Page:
|.223 Remington is the parent cartridge case for the .22 TCM.|
A big thanks to Lucas for providing the test pistol, ammunition, and most importantly, motivation for this test.
Finding myself lacking knowledge about the .22 TCM, my first stop was Wikipedia for some background information on this cartridge. From Wikipedia I learned the .22 TCM was designed by Fred Craig and started life as the .22 Micro-Mag. The cartridge was fully developed and commercialized by Craig and Rock Island Armory. When the cartridge came to market, the name had been changed to .22 TCM.
The .22 TCM is still a relatively new cartridge with Armscor producing the 2 semi-auto pistols and 1 bolt-action rifle chambered for the cartridge. The firearms are sold under the Rock Island Armory brand in the USA. The only commercial loading for the .22 TCM is produced by Armscor USA and Armscor Philippines.
The .22 TCM is an interesting cartridge. The brass case used to create the cartridge is derived from the .223 Remington. The case is shortened, and given a bottle neck to accept the 40 grain .22 caliber bullet. The .22 TCM finished length is about the same as a 45 Auto, but it has the diameter of a 9mm Luger. These finished dimensions provide some insight into why the pistols chambered for this cartridge are double-stack variations of 1911 pattern pistols.
The test pistol comes with a second 9mm barrel and recoil spring that allow a simple conversion from .22 TCM to 9mm.
Step 1) Measure and record temperature and relative humidity.
Step 2) Run a 5 shot velocity average over a ProChrono Digital Chronograph at a distance of 10 feet.
Step 3) Run various terminal test shots, with and without simulated clothing barriers, into a block of Clear Ballistics Gel that is calibrated to 10% Ordnance Gel density. Shot distance is 10 feet.
Step 4) Run a 600 fps calibration test bb shot into the Clear Ballistics gel block and record penetration depth to verify density.
Video Documentation of the Entire Test from Range to Bullet Recovery:
My Thoughts on This Load:
I found the .22 TCM was remarkably light in felt recoil when fired from the full-size test pistol. What the .22 TCM lacks in recoil, it makes up for with muzzle blast as shown in the accompanying picture. We shot this test in full sun, but you could still see the down-range rings of fire produced by the cartridge. The cartridge definitely lived up to the magnum part of its Micro-Mag birth name.
This round will definitely be appreciated by the fans of fast and light ammunition. The 40 grain bullets were crossing the chronograph at over 2000 feet per second and generating about 375 ft/lbs of energy. For perspective, that's slightly less energy than a 124 grain 9mm +P round fired from a 4.5" barrel.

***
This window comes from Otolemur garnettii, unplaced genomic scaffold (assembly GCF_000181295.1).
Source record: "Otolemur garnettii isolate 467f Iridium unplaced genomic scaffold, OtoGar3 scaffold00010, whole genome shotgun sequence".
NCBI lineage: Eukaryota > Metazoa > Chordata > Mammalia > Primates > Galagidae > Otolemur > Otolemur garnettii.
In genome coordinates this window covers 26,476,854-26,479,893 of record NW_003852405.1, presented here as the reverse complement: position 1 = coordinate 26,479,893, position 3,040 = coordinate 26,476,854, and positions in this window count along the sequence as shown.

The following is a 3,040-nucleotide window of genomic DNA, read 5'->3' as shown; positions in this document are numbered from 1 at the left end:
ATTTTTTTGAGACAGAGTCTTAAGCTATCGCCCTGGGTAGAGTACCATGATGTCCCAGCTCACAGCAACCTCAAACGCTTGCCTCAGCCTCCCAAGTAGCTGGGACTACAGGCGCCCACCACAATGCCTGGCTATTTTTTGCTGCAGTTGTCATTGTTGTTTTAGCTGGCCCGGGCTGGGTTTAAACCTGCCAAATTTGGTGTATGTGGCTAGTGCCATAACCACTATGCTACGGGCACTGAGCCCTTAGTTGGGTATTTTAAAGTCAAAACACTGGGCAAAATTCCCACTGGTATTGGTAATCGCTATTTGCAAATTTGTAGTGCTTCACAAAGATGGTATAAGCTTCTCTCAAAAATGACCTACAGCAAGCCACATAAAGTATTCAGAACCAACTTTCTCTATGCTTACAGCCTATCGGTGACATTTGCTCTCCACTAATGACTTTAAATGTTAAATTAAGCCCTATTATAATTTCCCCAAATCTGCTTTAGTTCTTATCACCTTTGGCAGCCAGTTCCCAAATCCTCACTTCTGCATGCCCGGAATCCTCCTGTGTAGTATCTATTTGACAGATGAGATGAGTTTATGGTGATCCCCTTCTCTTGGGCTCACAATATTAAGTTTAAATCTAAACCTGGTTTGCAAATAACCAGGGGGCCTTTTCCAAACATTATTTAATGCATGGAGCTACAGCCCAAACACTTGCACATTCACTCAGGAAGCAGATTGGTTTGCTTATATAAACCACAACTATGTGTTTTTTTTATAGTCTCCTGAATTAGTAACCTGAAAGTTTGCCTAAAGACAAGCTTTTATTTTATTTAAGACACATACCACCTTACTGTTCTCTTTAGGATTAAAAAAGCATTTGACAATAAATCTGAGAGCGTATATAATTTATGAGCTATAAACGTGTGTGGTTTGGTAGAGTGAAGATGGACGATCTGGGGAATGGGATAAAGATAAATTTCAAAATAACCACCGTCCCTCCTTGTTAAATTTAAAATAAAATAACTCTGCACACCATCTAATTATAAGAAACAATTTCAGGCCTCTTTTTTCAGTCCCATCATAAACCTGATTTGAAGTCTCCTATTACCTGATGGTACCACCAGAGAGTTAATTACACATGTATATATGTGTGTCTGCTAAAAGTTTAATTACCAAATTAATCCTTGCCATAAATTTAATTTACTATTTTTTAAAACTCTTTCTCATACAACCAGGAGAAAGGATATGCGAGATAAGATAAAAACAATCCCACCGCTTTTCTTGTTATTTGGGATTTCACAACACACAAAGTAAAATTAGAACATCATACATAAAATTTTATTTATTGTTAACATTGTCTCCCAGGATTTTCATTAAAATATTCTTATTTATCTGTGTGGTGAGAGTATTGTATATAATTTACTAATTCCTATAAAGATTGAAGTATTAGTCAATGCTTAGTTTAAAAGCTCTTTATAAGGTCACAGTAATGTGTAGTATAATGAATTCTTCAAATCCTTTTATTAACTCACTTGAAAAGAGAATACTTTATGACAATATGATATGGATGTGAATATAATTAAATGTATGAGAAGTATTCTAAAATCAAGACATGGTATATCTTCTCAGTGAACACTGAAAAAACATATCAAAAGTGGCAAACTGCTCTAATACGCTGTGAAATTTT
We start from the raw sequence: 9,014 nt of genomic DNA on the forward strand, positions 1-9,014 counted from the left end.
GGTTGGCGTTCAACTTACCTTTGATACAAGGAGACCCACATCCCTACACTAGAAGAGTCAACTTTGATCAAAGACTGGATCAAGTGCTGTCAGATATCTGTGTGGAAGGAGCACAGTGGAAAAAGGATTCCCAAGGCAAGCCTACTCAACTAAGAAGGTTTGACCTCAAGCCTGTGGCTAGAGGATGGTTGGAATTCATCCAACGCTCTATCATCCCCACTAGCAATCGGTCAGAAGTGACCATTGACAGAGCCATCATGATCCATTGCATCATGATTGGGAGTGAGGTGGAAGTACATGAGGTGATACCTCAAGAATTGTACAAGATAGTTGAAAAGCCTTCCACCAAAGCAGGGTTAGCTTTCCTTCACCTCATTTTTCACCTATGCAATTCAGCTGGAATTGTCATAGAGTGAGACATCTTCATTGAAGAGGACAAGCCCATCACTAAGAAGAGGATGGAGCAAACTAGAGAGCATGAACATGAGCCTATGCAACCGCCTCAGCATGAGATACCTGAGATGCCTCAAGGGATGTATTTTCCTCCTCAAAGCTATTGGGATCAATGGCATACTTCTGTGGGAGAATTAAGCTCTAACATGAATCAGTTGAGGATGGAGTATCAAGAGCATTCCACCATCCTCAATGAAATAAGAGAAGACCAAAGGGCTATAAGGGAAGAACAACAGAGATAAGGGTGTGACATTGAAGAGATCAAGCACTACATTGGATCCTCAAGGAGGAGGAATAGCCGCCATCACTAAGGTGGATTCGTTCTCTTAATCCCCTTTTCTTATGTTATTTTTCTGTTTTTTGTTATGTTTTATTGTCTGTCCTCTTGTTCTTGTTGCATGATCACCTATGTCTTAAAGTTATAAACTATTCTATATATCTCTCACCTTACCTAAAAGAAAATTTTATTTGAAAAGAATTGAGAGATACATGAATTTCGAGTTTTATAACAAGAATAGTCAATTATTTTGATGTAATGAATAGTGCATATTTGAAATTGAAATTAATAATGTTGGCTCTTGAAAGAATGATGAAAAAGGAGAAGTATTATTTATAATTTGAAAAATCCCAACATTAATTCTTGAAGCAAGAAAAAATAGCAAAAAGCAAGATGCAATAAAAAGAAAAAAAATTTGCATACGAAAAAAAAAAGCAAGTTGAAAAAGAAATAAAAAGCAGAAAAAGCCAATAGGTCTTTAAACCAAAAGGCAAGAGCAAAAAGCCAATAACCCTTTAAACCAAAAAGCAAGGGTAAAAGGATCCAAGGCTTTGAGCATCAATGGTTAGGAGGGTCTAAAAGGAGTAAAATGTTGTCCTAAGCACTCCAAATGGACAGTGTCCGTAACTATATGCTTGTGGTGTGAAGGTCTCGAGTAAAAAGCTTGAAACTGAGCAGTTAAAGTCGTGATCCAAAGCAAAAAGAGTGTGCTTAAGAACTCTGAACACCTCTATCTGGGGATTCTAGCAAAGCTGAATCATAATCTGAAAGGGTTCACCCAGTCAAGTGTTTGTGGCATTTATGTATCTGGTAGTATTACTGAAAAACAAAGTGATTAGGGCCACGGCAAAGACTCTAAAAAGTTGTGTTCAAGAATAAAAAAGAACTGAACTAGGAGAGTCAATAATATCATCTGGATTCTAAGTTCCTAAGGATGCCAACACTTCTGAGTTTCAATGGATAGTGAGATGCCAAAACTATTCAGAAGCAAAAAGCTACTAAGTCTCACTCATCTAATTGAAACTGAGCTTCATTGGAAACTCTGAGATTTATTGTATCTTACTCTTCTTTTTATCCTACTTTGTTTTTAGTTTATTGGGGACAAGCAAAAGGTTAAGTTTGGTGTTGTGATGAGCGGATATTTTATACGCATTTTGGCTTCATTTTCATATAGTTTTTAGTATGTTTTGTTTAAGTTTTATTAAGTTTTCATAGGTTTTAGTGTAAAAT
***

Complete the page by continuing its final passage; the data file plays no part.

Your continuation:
.22 TCM ammunition is only produced by Armscor USA and Philippines at this time. The 40 grain JHP is the only commercial loading available. Searching the web, the going price for a box of factory ammunition is hovering around $20. For those willing to be early adopters and roll the dice on the longevity and commercial viability of the cartridge over the long haul there are some positive signs. I found Lee and Hornady die sets, brass, and bullets for those that reload. The dies and components are still on the expensive side, but prices may decline as production increases.
Personally, I'd buy a .22 TCM conversion kit for a 9mm 1911, or other 9mm handgun I currently own, but I'm reluctant to add another pistol just to shoot .22 TCM. Another thought was a KelTec Sub-2000 carbine chambered in .22 TCM might be pretty darn handy if it existed. The cartridge may not have enough "oomph" to cycle the bolt with the Sub-2000 platform, but that's the first adaptation that crossed my mind as I was putting together the test report. Armscor reports 2800 feet per second from the .22 TCM with a 22 inch barrel. A longer 16" carbine length barrel will definitely improve ballistic performance of this round.
Pick or Pan:
From a performance standpoint, this load is a pick. It hit all the marks for penetration depth, retained weight, and expansion diameter that we look for in handgun cartridges. It's rare to find a cartridge that consistently exceeds published velocity specification and our test box of ammunition easily exceeded the 1875 fps factory specification.
In the photo below, you can see that the clothing barriers did have an impact on the terminal performance of the bullets, but expansion performance was remarkably consistent across all three test scenarios.
Disclaimer....This test should not be considered an endorsement or recommendation for the product(s) tested. All tests represent actual performance in ballistics testing media. Terminal performance in all other media will show different results. It is up to each individual to make their own personal decision on which specific ammunition to use for their needs. It's also critically important to test any ammo in YOUR SPECIFIC FIREARM before relying on it for any purpose.
Ammunition labeled as +P or +P+ should only be used in firearms that have been certified by the manufacturer as safe for the additional pressures generated by these ammunition types.